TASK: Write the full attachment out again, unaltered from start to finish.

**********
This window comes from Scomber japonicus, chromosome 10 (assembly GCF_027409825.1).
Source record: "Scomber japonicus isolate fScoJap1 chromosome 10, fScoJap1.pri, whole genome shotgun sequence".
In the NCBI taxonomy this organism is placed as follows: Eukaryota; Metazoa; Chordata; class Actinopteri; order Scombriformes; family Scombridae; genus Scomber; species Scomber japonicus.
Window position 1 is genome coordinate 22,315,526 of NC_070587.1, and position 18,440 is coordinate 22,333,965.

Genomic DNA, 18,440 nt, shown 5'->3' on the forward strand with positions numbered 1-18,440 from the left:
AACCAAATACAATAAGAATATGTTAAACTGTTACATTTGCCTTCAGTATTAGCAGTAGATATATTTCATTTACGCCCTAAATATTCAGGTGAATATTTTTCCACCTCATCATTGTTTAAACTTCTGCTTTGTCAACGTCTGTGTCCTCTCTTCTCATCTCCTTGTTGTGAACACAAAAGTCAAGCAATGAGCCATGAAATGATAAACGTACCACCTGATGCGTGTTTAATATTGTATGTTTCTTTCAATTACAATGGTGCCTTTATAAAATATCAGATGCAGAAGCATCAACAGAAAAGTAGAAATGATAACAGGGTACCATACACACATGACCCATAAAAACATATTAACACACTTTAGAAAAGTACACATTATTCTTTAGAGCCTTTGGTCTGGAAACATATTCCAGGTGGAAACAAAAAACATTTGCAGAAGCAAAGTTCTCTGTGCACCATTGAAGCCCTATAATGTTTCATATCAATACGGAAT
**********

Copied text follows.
This window comes from Scomber japonicus, chromosome 10 (assembly GCF_027409825.1).
Source record: "Scomber japonicus isolate fScoJap1 chromosome 10, fScoJap1.pri, whole genome shotgun sequence".
In the NCBI taxonomy this organism is placed as follows: Eukaryota; Metazoa; Chordata; class Actinopteri; order Scombriformes; family Scombridae; genus Scomber; species Scomber japonicus.
Window position 1 is genome coordinate 22,315,526 of NC_070587.1, and position 18,440 is coordinate 22,333,965.

Genomic DNA, 18,440 nt, shown 5'->3' on the forward strand with positions numbered 1-18,440 from the left:
AACCAAATACAATAAGAATATGTTAAACTGTTACATTTGCCTTCAGTATTAGCAGTAGATATATTTCATTTACGCCCTAAATATTCAGGTGAATATTTTTCCACCTCATCATTGTTTAAACTTCTGCTTTGTCAACGTCTGTGTCCTCTCTTCTCATCTCCTTGTTGTGAACACAAAAGTCAAGCAATGAGCCATGAAATGATAAACGTACCACCTGATGCGTGTTTAATATTGTATGTTTCTTTCAATTACAATGGTGCCTTTATAAAATATCAGATGCAGAAGCATCAACAGAAAAGTAGAAATGATAACAGGGTACCATACACACATGACCCATAAAAACATATTAACACACTTTAGAAAAGTACACATTATTCTTTAGAGCCTTTGGTCTGGAAACATATTCCAGGTGGAAACAAAAAACATTTGCAGAAGCAAAGTTCTCTGTGCACCATTGAAGCCCTATAATGTTTCATATCAATACGGAAT